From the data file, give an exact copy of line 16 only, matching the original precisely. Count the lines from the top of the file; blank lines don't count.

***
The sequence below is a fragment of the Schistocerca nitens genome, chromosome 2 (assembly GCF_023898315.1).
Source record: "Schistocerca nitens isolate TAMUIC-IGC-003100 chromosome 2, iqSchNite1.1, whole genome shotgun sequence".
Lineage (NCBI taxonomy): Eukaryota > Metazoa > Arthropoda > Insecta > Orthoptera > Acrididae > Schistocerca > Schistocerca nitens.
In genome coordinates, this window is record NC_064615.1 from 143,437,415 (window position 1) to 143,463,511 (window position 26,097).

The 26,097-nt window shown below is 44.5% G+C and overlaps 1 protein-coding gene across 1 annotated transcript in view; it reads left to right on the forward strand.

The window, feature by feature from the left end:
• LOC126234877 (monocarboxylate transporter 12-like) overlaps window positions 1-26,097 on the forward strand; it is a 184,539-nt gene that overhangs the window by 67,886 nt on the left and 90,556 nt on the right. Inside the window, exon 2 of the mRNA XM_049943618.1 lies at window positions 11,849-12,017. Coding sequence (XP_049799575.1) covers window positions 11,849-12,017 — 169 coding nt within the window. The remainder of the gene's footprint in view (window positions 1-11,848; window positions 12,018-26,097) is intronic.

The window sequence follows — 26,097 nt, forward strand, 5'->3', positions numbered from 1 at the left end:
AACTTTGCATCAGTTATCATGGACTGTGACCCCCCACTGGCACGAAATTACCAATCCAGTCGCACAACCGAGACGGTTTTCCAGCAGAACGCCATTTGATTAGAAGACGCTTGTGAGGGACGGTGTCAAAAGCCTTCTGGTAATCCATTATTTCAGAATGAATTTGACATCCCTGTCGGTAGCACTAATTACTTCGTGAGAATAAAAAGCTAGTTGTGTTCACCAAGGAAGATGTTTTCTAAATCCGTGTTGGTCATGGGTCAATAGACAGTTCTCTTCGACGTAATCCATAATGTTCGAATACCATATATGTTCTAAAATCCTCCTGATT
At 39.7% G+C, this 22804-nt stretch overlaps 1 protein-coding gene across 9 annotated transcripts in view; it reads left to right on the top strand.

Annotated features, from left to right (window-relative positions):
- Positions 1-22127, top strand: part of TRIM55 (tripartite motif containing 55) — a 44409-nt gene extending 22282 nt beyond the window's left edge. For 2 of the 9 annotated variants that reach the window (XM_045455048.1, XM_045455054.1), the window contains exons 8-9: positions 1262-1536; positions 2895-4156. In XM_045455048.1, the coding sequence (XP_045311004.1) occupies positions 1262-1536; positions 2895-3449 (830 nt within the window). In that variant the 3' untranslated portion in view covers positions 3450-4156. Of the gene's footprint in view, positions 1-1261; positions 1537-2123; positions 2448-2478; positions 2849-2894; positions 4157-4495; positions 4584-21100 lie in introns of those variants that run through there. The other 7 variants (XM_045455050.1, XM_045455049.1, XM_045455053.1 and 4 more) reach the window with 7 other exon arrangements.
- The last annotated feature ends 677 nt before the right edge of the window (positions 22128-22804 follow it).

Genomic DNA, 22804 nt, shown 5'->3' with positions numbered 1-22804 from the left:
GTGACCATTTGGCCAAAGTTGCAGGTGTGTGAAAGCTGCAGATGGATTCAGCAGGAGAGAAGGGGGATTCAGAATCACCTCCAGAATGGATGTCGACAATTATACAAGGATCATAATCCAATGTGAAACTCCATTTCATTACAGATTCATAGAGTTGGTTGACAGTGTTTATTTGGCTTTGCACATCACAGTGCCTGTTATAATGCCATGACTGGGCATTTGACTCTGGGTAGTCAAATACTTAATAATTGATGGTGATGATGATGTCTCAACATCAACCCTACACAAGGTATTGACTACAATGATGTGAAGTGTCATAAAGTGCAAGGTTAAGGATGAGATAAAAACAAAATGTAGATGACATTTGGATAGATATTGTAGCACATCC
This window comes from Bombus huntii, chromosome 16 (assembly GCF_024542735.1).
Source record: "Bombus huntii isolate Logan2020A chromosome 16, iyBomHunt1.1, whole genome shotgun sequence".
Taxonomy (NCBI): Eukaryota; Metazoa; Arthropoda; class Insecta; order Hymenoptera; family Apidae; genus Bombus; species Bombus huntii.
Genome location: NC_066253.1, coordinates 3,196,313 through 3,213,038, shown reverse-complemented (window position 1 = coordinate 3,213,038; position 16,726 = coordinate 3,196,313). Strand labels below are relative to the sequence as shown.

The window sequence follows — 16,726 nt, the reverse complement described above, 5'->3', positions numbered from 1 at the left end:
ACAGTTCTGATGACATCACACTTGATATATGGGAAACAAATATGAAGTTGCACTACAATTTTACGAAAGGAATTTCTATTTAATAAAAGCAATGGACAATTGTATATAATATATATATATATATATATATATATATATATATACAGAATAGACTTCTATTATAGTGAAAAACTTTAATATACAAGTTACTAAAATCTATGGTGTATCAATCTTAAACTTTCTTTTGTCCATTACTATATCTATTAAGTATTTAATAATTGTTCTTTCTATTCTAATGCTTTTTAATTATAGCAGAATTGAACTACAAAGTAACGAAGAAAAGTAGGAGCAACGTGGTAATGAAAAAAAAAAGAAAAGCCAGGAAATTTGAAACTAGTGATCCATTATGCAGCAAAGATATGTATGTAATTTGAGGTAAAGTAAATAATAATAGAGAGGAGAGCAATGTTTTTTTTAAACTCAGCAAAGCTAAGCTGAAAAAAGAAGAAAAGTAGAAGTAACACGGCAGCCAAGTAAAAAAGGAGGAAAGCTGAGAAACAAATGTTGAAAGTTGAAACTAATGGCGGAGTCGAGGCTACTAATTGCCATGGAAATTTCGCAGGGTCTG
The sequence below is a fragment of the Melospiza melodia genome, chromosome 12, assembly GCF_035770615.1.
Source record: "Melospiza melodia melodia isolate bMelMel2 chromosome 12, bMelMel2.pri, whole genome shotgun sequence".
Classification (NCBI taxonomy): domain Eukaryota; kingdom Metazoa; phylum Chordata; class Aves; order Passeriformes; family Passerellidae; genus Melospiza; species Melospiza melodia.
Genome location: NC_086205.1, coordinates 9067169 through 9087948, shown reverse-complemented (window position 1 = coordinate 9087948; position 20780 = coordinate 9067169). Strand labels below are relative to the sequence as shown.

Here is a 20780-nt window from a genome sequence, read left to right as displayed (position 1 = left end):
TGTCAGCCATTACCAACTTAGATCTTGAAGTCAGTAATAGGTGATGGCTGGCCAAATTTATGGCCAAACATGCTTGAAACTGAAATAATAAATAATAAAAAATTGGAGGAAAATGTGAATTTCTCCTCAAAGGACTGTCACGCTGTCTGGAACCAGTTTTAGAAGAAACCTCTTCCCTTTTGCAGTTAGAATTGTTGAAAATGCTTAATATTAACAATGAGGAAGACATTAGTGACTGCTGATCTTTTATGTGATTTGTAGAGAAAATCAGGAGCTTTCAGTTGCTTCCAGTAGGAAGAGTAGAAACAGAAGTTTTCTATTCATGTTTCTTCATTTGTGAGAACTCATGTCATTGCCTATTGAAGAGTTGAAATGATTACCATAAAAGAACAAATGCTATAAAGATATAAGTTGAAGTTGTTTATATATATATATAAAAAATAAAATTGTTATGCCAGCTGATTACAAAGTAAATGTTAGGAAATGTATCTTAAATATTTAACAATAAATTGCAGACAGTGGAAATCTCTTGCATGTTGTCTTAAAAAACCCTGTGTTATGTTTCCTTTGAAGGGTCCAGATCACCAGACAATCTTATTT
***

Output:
This window comes from Bombus huntii, chromosome 16 (assembly GCF_024542735.1).